June 2022. The Hellfest festival is in full swing in the town of Clisson, in Loire-Atlantique. On average, 65,000 spectators come every day to enjoy the rhythm of metal music. But, this year, the event has some unusual visitors. At the heart of the public, two researchers from the National Institute for Research in Digital Sciences and Technologies (Inria) dance for science. They are distinguished by their orange caps and their suits full of sensors. Written on their back: “Hellfest
Sensor data combined with images taken by a camera from the stage allow them to observe how the audience moves. “At Hellfest, the dances are quite physical. We are trying to understand how people are in contact and how these contacts become movements that spread through the crowd,” summarizes Julien Pettre, researcher at Inria Rennes. The institute is conducting this study as part of the CrowdDNA project, launched in 2020 by the European Union. The initiative brings together specialists in biomechanics, physics, cognitive science and computer science from several European countries. Their goal: to prevent accidents in large gatherings.
“Crowd management is usually a manual process,” says Julien Pettre. Staff on site have a very partial view of the crowd. Several examples show that this mistaken perception can lead to disasters. Some have claimed tens of thousands of lives at musical, religious and sporting events over the past decades. Victims ran out of oxygen after being overcrowded. Others lost their footing and were trampled on.
A stampede during a rally in Mecca in 2015 claimed the lives of some 2,300 people. More recently, on November 5, 2021, ten people died and more than 300 were injured when spectators crowded the front of the stage at a concert by rapper Travis Scott in Texas.
For the seven CrowdDNA project teams, spread across four European countries, understanding such phenomena begins in the laboratory. At the research center in Juliers, Germany, three people equipped with sensors are placed in line on a mattress. An impulse is given to the individual at the back and propagates forward. Then, the experiment is repeated with five, ten, thirty and fifty people. Human pendulums, like these aligned balls which transmit their energy to their neighbors, in a way. Except that here the muscles of the bodies bring additional energy to the system. The researchers thus observe how a moderate flare-up can take on a large scale.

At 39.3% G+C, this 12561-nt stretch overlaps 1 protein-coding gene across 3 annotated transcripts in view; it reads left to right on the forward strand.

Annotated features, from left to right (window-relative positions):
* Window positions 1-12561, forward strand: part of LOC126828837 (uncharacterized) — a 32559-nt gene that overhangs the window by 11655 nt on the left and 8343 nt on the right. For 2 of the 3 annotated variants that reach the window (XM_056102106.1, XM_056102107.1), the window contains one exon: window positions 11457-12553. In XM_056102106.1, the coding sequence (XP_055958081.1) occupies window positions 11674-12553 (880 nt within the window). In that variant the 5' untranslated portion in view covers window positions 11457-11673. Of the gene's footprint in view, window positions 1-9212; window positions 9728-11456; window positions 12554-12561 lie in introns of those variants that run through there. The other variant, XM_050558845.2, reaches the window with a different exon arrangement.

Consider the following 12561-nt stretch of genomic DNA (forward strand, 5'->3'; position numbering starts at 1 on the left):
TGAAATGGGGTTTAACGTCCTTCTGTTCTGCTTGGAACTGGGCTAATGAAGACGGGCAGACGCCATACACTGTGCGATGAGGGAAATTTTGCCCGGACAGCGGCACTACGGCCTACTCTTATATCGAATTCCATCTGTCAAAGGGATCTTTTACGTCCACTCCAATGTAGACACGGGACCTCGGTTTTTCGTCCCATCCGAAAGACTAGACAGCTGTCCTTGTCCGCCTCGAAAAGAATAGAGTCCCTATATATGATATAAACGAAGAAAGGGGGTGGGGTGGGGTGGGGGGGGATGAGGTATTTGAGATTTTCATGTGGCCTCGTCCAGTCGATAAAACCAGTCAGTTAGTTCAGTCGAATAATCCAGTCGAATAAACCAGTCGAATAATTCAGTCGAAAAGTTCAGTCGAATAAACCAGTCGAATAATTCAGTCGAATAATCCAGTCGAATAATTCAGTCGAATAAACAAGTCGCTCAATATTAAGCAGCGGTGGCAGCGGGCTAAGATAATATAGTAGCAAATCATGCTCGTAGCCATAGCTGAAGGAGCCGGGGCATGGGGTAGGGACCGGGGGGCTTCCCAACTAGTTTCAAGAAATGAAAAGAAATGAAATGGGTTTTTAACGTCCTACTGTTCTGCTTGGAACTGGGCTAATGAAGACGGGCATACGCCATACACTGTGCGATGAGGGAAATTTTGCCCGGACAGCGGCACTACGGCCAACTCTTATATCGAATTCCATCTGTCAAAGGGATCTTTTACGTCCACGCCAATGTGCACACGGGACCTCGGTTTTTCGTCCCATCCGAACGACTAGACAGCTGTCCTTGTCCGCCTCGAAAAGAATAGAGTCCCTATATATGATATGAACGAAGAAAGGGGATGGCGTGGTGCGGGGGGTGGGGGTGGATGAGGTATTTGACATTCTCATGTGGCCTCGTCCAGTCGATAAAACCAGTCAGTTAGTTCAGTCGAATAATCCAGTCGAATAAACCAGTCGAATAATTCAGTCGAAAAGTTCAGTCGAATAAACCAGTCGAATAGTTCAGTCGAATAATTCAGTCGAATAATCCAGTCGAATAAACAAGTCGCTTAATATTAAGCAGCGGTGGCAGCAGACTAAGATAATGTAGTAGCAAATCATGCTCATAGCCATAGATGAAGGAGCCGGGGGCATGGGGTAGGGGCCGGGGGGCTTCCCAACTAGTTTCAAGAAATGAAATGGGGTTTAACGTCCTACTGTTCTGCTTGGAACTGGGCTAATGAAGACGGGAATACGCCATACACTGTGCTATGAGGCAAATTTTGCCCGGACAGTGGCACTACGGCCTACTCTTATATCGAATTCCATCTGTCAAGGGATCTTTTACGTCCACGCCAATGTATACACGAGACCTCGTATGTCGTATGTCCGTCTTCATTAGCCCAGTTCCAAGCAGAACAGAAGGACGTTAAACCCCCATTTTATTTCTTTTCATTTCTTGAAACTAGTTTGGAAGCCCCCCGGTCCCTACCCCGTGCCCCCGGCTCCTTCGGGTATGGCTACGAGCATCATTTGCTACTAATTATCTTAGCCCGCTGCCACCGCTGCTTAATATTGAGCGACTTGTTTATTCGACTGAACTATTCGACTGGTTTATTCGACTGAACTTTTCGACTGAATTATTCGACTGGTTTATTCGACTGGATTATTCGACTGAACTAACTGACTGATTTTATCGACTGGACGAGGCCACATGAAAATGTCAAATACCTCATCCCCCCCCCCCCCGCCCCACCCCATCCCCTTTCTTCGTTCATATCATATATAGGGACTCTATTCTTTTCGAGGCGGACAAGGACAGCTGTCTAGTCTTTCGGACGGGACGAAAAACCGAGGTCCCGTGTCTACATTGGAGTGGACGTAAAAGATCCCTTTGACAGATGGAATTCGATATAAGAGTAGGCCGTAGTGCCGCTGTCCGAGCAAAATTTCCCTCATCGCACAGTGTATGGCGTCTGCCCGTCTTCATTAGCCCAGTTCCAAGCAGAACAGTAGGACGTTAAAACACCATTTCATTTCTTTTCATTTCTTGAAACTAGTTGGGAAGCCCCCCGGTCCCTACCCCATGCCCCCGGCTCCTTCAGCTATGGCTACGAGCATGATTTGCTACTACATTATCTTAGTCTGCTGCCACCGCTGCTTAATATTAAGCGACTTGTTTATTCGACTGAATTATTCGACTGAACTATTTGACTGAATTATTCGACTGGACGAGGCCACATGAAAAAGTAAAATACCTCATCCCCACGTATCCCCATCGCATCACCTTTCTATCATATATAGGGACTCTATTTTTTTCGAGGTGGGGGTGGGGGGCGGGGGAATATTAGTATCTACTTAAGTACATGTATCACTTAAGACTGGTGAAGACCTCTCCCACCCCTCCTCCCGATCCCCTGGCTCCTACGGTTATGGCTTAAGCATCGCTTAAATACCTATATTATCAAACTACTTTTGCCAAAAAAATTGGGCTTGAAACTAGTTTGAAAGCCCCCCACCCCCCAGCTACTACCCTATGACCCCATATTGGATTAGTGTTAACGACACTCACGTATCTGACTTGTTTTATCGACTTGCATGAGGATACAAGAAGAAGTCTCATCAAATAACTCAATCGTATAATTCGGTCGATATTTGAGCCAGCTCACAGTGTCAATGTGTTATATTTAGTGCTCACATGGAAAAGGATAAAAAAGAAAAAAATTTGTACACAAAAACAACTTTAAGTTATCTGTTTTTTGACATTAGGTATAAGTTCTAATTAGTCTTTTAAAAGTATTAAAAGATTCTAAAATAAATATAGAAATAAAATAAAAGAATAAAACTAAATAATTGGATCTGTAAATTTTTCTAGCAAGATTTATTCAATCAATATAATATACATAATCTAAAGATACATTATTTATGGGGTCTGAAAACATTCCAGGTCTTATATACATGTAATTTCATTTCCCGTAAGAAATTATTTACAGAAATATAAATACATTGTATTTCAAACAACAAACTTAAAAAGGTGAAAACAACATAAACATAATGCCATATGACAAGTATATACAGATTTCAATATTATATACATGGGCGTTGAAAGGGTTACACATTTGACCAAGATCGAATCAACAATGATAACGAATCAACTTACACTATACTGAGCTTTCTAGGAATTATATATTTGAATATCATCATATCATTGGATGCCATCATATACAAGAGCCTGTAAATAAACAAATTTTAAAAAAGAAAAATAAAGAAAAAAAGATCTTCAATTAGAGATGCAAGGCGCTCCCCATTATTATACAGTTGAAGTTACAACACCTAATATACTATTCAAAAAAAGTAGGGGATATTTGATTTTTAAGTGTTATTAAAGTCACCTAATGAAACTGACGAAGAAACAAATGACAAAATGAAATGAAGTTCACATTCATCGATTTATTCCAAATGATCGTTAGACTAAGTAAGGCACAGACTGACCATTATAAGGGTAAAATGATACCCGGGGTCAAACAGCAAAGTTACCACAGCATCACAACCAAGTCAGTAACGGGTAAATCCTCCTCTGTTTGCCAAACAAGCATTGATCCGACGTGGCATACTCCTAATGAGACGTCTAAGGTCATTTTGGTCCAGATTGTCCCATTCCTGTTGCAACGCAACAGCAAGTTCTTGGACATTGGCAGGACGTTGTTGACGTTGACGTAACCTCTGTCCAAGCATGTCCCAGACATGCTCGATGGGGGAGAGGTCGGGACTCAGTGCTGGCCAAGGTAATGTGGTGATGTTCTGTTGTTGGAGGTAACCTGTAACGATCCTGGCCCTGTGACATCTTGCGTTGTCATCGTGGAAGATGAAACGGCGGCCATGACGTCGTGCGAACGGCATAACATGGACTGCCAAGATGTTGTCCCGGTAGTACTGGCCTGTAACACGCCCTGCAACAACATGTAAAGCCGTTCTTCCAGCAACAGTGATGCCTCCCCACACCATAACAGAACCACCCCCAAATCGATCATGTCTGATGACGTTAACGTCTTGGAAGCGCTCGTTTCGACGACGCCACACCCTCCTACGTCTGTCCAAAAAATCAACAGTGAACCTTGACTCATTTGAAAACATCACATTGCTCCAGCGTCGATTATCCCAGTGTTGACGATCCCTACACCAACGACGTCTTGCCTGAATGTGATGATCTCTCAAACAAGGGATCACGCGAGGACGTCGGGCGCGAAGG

The team also uses the results of its experiments on the behavior of large groups, carried out a few years earlier. One of them brought together 200 people who had to leave simultaneously a place with a single exit. “We were able to study how the density increased, how a blockage was created in front of the exit, how individuals came to lose control of their arms, so stuck were they,” explains Armin Seyfried, civil security specialist at the research center of Juliers.
At the Inria laboratory at the University of Rennes, scientists are more interested in individual reactions. With their devices, they give thrusts in the back, on the arms, on the shoulders of the participants. They analyze the movements of people to regain their balance.
With the data collected in the laboratory and in the field, the project teams seek to better model crowd movements. Current models generally view dense clusters as moving fluids, or clusters of discs, in two dimensions. They do not take into account the physical interactions between individuals. David Wolinski, scientific director of Onhys, a company involved in the project specializing in modeling pedestrian flows, explains: “If a disc falls, not much happens. But if a real person falls, part of the area becomes rugged and prone to trampling. »
In their models, CrowdDNA researchers integrate both their biomechanical and behavioral data. The idea is to be able to transmit in real time, from cameras filming mass events, information on crowd movements and the risk of accidents. If the risk is too high, an alert will be issued. In the case of a concert, for example, the organizers could then interrupt the show so that the public disperses, or even cancel it.
Mehdi Moussaid, a crowd behavior specialist who is not involved in the project, welcomes this initiative, which he describes as “extraordinary”. “These crowd-connected machines will be able to transmit metrics that are very difficult to assess with our eyes, such as degrees of density and pressures that could prevent people from breathing. They will be really helpful. »
The teams will have until the end of the project, scheduled for October 2024, to develop these technologies. But, already, Julien Pettre, from Inria, is ready to give a first verdict on the crowd he studied at Hellfest. “From the outside, we can say that what is happening is quite violent,” he notes. But, inside, we realize that it is very well controlled. So our system looks like everything is going well. »